It’s always a fun exercise in people-watching at a punk show. A couple of teens with pink and/or green hair and nose rings, aging tough guys who just want to mosh, the one guy with two feet of pure fauxhawk sitting on his skull.
None of these people were at Slim’s in San Francisco last night to see Fences. Fences was an odd choice for Against Me! to bring along for its North American headlining tour, but Against Me! is a band that has opened for Silversun Pickups and Foo Fighters in the past. Not exactly peanut butter and jelly. Fences, a.k.a. Christopher Mansfield, and his band looked the part; Mansfield was adorned with tattoos and was wearing all the right clothes, and the guitarist/keyboardist had spiky hair. I imagine Fences started out thinking he’d be in a punk band, then discovered Bright Eyes and it changed his life.
He has the Oberstian mid-syllable quiver down pat (“The Same Tattoos”), and is either too shy or too cool to open his eyes while performing. And wounded, always wounded, as he announced via Twitter shortly after leaving stage. While he lacks energy or compelling stage presence — which is kind of important when you’re playing to lots of high schoolers with no attention span — he has some tunes worth checking out.
The Florida band led by Tom Gabel had a very specific look, but pink hair is so 1983. Still, Against Me!’s look was comical in its own way. You could swear the bassist and guitarist are brothers, but no sir. Just two equally overweight guys with equally impressive beards (okay, Andrew Seward wins by a little). Equality was a theme, with all four band members dressed in black shirts and jeans, and none having a greater volume of tattoos than another. Drummer Jay Weinberg, the new recruit, did not fit in for that reason. But onto the music.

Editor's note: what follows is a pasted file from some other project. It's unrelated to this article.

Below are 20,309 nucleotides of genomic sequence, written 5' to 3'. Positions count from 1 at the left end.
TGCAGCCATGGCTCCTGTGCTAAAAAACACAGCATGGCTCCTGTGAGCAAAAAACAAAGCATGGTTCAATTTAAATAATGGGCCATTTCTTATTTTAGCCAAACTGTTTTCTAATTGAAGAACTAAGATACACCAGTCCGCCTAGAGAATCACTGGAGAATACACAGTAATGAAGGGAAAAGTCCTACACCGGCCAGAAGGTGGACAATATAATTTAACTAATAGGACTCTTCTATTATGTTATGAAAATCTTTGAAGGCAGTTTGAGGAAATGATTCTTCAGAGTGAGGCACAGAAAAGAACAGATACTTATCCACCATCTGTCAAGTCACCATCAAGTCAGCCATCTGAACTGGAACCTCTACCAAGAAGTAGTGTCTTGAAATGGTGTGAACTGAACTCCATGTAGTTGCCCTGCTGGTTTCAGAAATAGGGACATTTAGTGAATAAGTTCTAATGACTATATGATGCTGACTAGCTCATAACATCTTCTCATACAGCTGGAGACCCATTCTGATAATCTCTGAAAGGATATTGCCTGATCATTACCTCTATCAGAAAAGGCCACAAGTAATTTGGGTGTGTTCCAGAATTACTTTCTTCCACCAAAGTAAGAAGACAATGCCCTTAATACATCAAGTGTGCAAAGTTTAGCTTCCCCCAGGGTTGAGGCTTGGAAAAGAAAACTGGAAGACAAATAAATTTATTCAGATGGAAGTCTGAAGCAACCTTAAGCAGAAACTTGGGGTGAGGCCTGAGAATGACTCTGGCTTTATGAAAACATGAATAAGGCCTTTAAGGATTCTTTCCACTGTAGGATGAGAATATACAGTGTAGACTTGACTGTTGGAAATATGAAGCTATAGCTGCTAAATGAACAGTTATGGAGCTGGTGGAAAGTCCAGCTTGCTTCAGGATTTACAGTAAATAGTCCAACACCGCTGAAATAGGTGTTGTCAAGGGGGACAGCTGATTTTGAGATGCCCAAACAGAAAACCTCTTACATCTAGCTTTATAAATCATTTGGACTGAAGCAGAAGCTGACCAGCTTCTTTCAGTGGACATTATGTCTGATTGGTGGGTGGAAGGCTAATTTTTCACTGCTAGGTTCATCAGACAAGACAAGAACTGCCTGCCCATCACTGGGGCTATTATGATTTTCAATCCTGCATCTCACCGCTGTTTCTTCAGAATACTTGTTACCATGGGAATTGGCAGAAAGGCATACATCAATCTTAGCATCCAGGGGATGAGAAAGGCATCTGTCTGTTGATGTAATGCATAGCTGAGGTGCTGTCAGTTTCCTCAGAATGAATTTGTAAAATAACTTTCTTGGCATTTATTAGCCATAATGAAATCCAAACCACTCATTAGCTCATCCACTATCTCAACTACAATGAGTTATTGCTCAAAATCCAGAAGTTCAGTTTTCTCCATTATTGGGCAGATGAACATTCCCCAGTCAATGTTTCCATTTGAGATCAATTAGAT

Against Me! opened the proceedings with a couple of oldies but goodies, “Pints of Guinness Make You Strong” and “Cliché Guevara”, two crunchy tunes with abrasive vocals, not unlike the rest of Against Me!’s catalogue. Another characteristic of the band’s catalogue is many of the songs are around two minutes, so you can imagine the band would tear through each one without pause for applause; the set consisted of about 25 songs at less than an hour and a half.
Other highlights of the show included the infectious hits “Thrash Unreal”, “Stop!”, and “I Was a Teenage Anarchist”. You don’t expect a lot of variation at this sort of show, but Against Me! did slow it down at the right moments with “Borne on the FM Waves of the Heart” and the acoustic ballad “Joy”.
It did feel a little too manufactured. I last saw these guys, sans Weinberg, in 2005 at a tiny venue in Monterey Bay. Maybe this is out of the band’s control, but the atmosphere at this show didn’t compare to the 2005 performance. Credit to the Slim’s show: Despite the gigantic “no moshing, crowdsurfing, stage diving, or fun” sign, security allowed all except for stage diving with no resistance. But it all added up to a lowest-common-denominator punk show. In Monterey, the majority of the crowd contributed to the vibe, there was stage diving, there were fans on stage screaming lyrics into the mic — it was anarchy. There was something off about the band playing “I Was a Teenage Anarchist” last night, then throwing in “Baby, I’m an Anarchist” during the encore; it was just a little more fun when it seemed like Gabel meant it.
Eh, screw it. You don’t go to an Against Me! show to meditate on the role of government; you go to party and sing and all that nonsense, and it’s a good time. And there are lots of cool hairdos to boot.
Setlist (in no particular order):
Pints of Guinness Make You Strong
High Pressure Low
T.S.R. (This Shit Rules)
Walking Is Still Honest
Ache with Me
White People for Peace
I Was a Teenage Anarchist
Borne on the FM Waves of the Heart
From Her Lips to God’s Ears
Sink, Florida, Sink
Slurring the Rhythms
Rice and Bread
Up the Cuts
Those Anarcho Punks Are Mysterious…
I Still Love You Julie
Amputations (Tom Gabel cover)
Tonight We’re Gonna Give It 35 Percent
Baby, I’m an Anarchist
We Laugh at Danger